Aromatic amino acid decarboxylase (AADC) deficiency is a devasting genetic disease caused by mutations in the AADC gene. AADC is responsible for the production of dopamine and serotonin whose low levels determine severe impairments in patients: hypotonia, oculogyric crises, developmental retardation with hypokinesia, chorea, dystonia, bulbar disfunction, sleep disturbance, autonomic dysfunction, irritability, temperature instability, hypersalivation, and cognitive impairment. The deficiency could also be secondary to pyridoxine 5'-phosphate oxidase (PNPO) and to antiquitin deficiencies, both lead leading to depletion of pyridoxal 5'-phosphate, the coenzyme of AADC.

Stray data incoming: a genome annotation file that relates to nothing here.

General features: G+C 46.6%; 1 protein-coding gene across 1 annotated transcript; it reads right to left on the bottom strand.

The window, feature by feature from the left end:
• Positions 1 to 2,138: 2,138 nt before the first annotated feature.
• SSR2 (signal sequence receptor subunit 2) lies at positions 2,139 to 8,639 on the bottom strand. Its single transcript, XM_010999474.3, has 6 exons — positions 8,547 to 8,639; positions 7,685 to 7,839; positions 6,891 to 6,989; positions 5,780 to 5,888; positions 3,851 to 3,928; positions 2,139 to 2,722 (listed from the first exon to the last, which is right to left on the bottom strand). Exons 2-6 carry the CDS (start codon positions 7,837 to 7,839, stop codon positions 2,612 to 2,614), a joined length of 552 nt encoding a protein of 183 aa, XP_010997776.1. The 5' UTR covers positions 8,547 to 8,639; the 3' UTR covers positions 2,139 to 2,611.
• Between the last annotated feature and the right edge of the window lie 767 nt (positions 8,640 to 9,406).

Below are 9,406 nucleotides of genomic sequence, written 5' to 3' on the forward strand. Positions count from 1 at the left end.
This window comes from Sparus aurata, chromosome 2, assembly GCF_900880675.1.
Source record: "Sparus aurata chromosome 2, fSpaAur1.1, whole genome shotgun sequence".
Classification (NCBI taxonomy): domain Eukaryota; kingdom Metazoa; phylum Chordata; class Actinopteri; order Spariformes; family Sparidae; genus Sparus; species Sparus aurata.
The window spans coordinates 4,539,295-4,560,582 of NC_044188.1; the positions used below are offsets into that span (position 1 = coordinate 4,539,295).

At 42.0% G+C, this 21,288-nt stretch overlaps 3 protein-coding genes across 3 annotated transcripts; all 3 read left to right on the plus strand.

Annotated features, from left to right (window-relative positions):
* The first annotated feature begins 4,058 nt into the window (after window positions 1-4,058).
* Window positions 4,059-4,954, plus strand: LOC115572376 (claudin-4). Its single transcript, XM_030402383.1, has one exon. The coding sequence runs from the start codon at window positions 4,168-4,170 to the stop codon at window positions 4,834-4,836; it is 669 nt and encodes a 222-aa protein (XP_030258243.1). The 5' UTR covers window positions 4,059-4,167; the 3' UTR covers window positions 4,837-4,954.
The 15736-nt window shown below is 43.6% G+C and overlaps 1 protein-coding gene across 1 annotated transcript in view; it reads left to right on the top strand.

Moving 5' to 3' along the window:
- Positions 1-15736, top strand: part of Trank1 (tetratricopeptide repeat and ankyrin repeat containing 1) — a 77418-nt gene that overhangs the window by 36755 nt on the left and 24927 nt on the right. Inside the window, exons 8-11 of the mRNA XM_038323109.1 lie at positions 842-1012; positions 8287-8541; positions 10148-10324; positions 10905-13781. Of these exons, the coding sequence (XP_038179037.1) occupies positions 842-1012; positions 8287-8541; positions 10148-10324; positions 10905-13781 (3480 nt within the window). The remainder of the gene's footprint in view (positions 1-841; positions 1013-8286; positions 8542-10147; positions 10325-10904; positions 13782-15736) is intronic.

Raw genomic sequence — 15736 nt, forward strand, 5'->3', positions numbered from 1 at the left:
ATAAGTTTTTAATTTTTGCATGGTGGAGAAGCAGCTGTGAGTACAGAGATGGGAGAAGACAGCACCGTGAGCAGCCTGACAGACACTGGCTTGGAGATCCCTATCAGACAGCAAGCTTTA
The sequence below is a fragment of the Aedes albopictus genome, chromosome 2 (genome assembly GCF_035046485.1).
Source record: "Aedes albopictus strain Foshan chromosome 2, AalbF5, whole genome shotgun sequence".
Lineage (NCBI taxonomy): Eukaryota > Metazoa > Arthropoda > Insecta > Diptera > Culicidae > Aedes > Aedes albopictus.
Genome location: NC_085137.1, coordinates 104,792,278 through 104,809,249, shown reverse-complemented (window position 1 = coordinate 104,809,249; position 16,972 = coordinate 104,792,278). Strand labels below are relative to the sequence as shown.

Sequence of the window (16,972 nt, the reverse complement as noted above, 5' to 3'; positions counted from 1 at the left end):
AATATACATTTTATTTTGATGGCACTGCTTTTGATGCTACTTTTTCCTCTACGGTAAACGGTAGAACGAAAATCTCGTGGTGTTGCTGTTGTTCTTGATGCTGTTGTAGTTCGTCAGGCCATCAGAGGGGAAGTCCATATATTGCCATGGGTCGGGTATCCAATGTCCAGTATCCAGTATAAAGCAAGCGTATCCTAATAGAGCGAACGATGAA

Main objectives of the present project are: i) to broaden the molecular knowledge on the AADC and antiquitin deficiencies, ii) to interlink knowledges (levels of neurotransmitters, coenzymes, metabolites) about AADC, PNPO and antiquitin patients (phenotype) with related enzyme activities (from genotype) and iii) to develop new therapeutic strategies. Specifically, we will determine the structural-functional features of newly-identified AADC variants either as homodimers and heterodimers, mimicking the homozygous or the heterozygous genotypes. We will apply the same approach to antiquitin that presents several variants but none of them characterized biochemically. Then, we will investigate the ability of some molecules, such as cofactor analogs or others, to behave as pharmacological chaperones for AADC and evaluate their effect both in solution and in cell models. In addition, we will set the basis for an enzyme replacement therapy approach with cell penetrating peptides, TAT or penetratin, able to pass blood-brain-barirer, enter the cells and deliver inside active AADC. The experimental methods are multiple: molecular biology techniques, a combination of bioinformatic analyses with physico-chemical biochemical methods both in solution with recombinant proteins and validated in cell models.